For the second half of the year, the study expects a contraction between zero and 10 percent and between 20 to 25 percent depending on two different scenarios. One is based on the local rebound, restarted intra-country tourism and intra-regional tourism, and an extra-regional tourism that has not recovered, but showing the first positive signals by the fourth quarter and the holiday season. In this case, the drop in the first half would be flat to down 10 percent and for the full year 2020 down between 20 and 25 percent.
In the second scenario, the study sees a slower local rebound, mainly with sluggish Europe and Americas, stabilized intra-country tourism but still limited intra-regional tourism and extra-regional tourism not recovered. In this case, the decrease in the second half would be between 20 and 25 percent and for the full year between 30 and 35 percent.
D’Arpizio identified several market trends that are here to stay, including: More China; accelerated shift to online but with a phygital mind-set; heightened environmental and social consciousness; strengthened local pride and demand for intimacy, entertainment and emotions.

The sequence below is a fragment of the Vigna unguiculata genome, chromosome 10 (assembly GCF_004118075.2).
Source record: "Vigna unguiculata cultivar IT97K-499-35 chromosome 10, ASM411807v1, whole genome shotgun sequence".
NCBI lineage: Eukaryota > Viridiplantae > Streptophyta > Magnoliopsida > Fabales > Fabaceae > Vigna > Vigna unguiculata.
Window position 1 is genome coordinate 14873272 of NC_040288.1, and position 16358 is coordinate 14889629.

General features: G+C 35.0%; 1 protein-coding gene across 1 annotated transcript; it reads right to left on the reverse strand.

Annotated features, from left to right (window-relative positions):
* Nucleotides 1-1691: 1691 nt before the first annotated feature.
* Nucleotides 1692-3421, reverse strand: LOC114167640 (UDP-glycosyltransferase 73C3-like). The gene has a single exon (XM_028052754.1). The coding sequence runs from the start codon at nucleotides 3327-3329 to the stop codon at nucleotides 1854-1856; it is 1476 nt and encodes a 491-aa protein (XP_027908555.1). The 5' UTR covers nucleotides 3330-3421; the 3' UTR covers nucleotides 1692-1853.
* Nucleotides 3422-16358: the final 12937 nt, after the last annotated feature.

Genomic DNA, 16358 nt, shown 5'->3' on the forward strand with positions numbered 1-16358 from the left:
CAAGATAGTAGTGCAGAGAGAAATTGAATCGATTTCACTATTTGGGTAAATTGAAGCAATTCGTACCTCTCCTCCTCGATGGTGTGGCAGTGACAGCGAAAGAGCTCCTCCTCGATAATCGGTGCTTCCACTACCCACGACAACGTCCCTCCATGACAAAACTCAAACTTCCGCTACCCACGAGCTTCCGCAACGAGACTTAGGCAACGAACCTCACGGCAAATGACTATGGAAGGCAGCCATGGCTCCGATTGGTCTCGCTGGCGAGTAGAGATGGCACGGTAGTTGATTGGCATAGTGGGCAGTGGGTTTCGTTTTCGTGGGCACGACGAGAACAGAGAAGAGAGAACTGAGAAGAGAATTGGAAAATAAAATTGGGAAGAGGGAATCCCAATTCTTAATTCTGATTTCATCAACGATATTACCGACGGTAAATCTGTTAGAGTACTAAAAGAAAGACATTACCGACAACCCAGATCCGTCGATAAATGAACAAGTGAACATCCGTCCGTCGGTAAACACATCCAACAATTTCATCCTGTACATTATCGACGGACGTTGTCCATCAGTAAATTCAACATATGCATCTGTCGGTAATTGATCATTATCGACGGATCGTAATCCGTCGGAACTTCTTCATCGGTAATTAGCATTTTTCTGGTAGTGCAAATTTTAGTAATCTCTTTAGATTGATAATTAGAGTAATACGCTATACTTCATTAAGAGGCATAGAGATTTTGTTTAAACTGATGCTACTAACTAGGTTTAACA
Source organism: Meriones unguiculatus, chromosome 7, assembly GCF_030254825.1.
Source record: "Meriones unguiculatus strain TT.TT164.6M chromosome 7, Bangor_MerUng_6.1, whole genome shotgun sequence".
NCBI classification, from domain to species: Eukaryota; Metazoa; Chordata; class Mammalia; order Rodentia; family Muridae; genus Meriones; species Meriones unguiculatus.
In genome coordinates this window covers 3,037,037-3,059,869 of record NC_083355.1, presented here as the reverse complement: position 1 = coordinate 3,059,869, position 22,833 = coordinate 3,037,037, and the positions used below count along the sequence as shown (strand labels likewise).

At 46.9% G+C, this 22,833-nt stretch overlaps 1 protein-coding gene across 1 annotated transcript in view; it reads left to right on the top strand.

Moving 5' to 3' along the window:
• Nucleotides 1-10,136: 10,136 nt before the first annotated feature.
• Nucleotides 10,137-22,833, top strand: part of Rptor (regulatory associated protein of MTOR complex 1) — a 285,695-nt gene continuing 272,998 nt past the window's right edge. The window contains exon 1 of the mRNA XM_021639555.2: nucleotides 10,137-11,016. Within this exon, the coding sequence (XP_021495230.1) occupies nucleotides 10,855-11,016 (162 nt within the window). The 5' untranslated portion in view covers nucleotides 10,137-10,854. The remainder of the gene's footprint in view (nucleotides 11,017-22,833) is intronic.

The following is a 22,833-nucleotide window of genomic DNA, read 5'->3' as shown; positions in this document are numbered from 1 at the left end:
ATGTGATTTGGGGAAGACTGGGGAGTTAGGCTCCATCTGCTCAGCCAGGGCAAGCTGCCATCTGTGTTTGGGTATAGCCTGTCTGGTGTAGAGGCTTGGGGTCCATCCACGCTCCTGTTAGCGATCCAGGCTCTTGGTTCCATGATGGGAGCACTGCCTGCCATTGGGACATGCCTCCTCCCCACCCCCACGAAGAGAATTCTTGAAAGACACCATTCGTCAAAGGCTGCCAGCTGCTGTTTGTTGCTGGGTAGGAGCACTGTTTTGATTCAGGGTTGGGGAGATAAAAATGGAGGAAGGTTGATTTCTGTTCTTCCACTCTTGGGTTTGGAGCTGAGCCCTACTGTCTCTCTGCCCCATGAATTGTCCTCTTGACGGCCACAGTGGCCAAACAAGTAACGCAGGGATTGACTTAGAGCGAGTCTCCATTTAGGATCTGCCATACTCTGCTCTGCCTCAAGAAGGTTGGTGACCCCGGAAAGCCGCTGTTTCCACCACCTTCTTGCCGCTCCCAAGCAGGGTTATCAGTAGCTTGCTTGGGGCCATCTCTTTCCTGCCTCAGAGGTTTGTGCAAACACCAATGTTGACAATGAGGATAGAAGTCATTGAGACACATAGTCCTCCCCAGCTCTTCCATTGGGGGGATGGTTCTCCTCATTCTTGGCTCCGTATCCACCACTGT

During a webinar conference on Thursday morning, Altagamma president Matteo Lunelli and general director Stefania Lazzaroni presented the Altagamma Consensus 2020 Update, which estimates this year an average 20 percent drop in luxury consumer spending in all markets. In particular it forecasts a 29 percent decrease in Europe, a 22 percent in North America and a 21 percent drop in Latin America, all impacted by a protracted crisis and the absence of international tourists, especially Chinese. Japan is seen down 13 percent, Asia down 5 percent, and the Middle East down 16 percent.